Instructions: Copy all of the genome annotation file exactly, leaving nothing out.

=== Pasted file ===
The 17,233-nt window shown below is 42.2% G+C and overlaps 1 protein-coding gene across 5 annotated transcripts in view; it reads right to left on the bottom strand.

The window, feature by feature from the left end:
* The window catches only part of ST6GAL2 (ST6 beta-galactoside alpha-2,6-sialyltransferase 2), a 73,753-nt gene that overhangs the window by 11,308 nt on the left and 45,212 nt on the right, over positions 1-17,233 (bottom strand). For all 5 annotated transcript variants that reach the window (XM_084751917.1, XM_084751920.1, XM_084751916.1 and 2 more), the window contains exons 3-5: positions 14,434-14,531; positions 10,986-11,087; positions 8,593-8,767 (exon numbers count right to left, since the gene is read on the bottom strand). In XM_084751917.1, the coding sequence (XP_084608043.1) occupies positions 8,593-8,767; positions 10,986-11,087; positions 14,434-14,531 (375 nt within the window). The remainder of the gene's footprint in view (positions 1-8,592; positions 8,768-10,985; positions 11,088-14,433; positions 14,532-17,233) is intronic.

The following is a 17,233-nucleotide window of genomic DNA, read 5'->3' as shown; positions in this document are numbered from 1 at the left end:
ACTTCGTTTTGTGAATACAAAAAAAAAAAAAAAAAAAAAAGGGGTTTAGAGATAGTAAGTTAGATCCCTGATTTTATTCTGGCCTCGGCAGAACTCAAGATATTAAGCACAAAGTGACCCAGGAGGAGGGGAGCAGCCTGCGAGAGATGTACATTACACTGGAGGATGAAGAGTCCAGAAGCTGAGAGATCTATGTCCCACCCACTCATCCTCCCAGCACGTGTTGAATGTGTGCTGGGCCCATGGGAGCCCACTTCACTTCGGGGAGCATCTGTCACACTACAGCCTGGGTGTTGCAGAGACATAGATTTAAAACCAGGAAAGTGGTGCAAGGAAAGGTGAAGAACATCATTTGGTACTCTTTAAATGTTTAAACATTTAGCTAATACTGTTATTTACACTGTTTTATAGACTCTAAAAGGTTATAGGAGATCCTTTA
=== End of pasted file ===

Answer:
The 17,233-nt window shown below is 42.2% G+C and overlaps 1 protein-coding gene across 5 annotated transcripts in view; it reads right to left on the bottom strand.

The window, feature by feature from the left end:
* The window catches only part of ST6GAL2 (ST6 beta-galactoside alpha-2,6-sialyltransferase 2), a 73,753-nt gene that overhangs the window by 11,308 nt on the left and 45,212 nt on the right, over positions 1-17,233 (bottom strand). For all 5 annotated transcript variants that reach the window (XM_084751917.1, XM_084751920.1, XM_084751916.1 and 2 more), the window contains exons 3-5: positions 14,434-14,531; positions 10,986-11,087; positions 8,593-8,767 (exon numbers count right to left, since the gene is read on the bottom strand). In XM_084751917.1, the coding sequence (XP_084608043.1) occupies positions 8,593-8,767; positions 10,986-11,087; positions 14,434-14,531 (375 nt within the window). The remainder of the gene's footprint in view (positions 1-8,592; positions 8,768-10,985; positions 11,088-14,433; positions 14,532-17,233) is intronic.

The following is a 17,233-nucleotide window of genomic DNA, read 5'->3' as shown; positions in this document are numbered from 1 at the left end:
ACTTCGTTTTGTGAATACAAAAAAAAAAAAAAAAAAAAAAGGGGTTTAGAGATAGTAAGTTAGATCCCTGATTTTATTCTGGCCTCGGCAGAACTCAAGATATTAAGCACAAAGTGACCCAGGAGGAGGGGAGCAGCCTGCGAGAGATGTACATTACACTGGAGGATGAAGAGTCCAGAAGCTGAGAGATCTATGTCCCACCCACTCATCCTCCCAGCACGTGTTGAATGTGTGCTGGGCCCATGGGAGCCCACTTCACTTCGGGGAGCATCTGTCACACTACAGCCTGGGTGTTGCAGAGACATAGATTTAAAACCAGGAAAGTGGTGCAAGGAAAGGTGAAGAACATCATTTGGTACTCTTTAAATGTTTAAACATTTAGCTAATACTGTTATTTACACTGTTTTATAGACTCTAAAAGGTTATAGGAGATCCTTTA